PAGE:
Map of Iraq


Last modified: Mon Oct 25 20:02:46 CDT 2004

Senator Joseph Biden, Chair of the Senate Committee on Foreign Relations, has said that the war on Iraq could cost $100 billion. Others have pointed out that it could cost up to one trillion dollars. According to a report issued by the National Priorities Project, $100 billion is enough to provide health care for every uninsured child in the United States of America for five years, it is more than three times the total international affairs budget of the US, and it is three times what the federal government spends on K-12 education.

Medact has released a comprehensive estimate of the total humanitarian, economic, global, and environmental cost of a war against Iraq. To view the report, please click here.


So we had to take out Iraq, under the pretense of defending Kuwait. First we bombed Iraq brutally: 110,000 aerial sorties in forty-two days, an average of one every thirty seconds, which dropped 88,500 tons of bombs. (These are Pentagon figures.) We destroyed the infrastructure - to use a cruel euphemism for life-support systems. Take water, for example: We hit reservoirs, dams, pumping stations, pipelines, and purification plants. Some associates and I drove into Iraq at the end of the second week of the war, and there was no running water anywhere. People were drinking water out of the Tigris and Euphrates Rivers.

--Ramsey Clark in a Sun Magazine interview

The sanctions regime imposed on the people of Iraq for over a decade is one of the great injustices of our time. UNICEF has shown that economic sanctions have contributed to the death of half a million children.

This is not simply a crime against the children of Iraq and millions of Iraqi families. It is a violation of internationally recognised human rights and humanitarian standards.

Plunged into mass poverty, Iraqis need jobs and living wages. The UN Security Counci Security Council's own 'Humanitarian Panel' concluded in 1999 that the humanitarian crisis in Iraq will continue until there is a 'sustained revival of the Iraqi economy'.

Yet the sanctions are designed to damage the Iraqi economy and prevent such a revival.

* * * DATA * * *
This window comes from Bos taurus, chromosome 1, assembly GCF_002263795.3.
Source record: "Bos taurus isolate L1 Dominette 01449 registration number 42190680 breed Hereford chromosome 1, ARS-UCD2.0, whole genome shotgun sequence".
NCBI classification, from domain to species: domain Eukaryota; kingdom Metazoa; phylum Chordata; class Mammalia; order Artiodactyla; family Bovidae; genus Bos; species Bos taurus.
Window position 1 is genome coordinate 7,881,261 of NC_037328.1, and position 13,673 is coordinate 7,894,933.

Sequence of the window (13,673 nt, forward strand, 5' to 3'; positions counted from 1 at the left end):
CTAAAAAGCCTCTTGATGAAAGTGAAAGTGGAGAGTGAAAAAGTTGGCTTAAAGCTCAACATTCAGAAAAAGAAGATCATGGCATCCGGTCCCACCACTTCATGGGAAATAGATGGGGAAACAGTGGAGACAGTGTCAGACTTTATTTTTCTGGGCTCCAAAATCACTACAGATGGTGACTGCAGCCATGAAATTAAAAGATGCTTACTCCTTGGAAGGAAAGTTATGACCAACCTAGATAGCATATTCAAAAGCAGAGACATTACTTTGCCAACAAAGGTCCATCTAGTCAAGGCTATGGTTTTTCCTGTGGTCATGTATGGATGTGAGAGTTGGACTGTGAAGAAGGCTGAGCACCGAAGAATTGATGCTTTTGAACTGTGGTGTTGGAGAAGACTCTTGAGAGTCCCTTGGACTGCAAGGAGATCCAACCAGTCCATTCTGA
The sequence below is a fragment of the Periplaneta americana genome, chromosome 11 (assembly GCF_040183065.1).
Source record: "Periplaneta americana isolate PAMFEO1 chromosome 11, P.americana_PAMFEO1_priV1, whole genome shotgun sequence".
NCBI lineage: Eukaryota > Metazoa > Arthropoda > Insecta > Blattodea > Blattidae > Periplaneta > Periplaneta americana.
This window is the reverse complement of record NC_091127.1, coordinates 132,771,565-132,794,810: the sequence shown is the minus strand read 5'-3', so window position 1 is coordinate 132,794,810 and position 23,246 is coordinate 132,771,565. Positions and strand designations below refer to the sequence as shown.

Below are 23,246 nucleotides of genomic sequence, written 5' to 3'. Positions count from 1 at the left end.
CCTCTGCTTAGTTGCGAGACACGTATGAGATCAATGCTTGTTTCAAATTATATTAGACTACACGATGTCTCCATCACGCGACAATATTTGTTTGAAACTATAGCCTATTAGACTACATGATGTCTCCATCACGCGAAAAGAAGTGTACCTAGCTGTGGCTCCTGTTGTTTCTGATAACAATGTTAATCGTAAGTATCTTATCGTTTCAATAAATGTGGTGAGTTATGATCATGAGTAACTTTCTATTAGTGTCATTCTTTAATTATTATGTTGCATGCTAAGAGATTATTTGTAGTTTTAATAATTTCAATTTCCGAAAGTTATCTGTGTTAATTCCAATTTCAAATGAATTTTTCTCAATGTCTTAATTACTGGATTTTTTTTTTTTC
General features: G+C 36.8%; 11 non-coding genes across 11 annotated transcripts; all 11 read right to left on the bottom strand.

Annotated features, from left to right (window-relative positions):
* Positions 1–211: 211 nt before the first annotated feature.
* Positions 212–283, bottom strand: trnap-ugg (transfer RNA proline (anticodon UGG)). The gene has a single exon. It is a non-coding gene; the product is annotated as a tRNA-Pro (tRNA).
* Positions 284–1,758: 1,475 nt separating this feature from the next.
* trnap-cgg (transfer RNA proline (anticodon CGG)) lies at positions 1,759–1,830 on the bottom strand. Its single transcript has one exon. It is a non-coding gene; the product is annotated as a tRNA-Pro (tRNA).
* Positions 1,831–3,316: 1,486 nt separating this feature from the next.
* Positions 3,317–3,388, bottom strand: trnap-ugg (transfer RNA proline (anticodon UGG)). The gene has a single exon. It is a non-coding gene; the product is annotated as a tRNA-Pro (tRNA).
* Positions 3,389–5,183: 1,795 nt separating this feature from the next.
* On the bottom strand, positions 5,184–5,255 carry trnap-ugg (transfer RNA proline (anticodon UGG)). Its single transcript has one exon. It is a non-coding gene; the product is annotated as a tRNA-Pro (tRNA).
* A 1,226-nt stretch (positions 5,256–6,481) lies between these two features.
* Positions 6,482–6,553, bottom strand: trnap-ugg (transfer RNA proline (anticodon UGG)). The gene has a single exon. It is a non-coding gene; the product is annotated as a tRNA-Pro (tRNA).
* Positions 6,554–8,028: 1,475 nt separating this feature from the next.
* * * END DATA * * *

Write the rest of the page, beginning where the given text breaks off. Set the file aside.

--Archbishop Desmond Tutu, quoted in Church Times

Post-Saddam occupation scenario

With a so-called "Shock and Awe" combat philosophy, the US plans to launch 800 cruise missiles at Baghdad in two days -- more than twice what was launched in the entire Gulf War -- in order to create "this simultaneous effect, rather like the nuclear weapons at Hiroshima, not taking days or weeks but in minutes." The Pentagon is also planning for the possible use of nuclear weapons against Iraq.

January 28, 2003

"'There will not be a safe place in Baghdad,' said one Pentagon official who has been briefed on the plan."

"'We want them to quit. We want them not to fight,' says Harlan Ullman, one of the authors of the Shock and Awe concept which relies on large numbers of precision guided weapons.

"'So that you have this simultaneous effect, rather like the nuclear weapons at Hiroshima, not taking days or weeks but in minutes,' says Ullman.

"'You're sitting in Baghdad and all of a sudden you're the general and 30 of your division headquarters have been wiped out. You also take the city down. By that I mean you get rid of their power, water. In 2,3,4,5 days they are physically, emotionally and psychologically exhausted,' Ullman tells Martin."

Key articles on disarmament process

Additional resources

This site may contain copyrighted material the use of which has not always been specifically authorized by the copyright owner. In accordance with Title 17 U.S.C. Section 107, the material on this site is distributed without profit to those who have expressed a prior interest in receiving the included information for research and educational purposes. For more information go to: If you wish to use copyrighted material from this site for purposes of your own that go beyond 'fair use', you must obtain permission from the copyright owner.

Last modified: Mon Oct 25 20:02:46 CDT 2004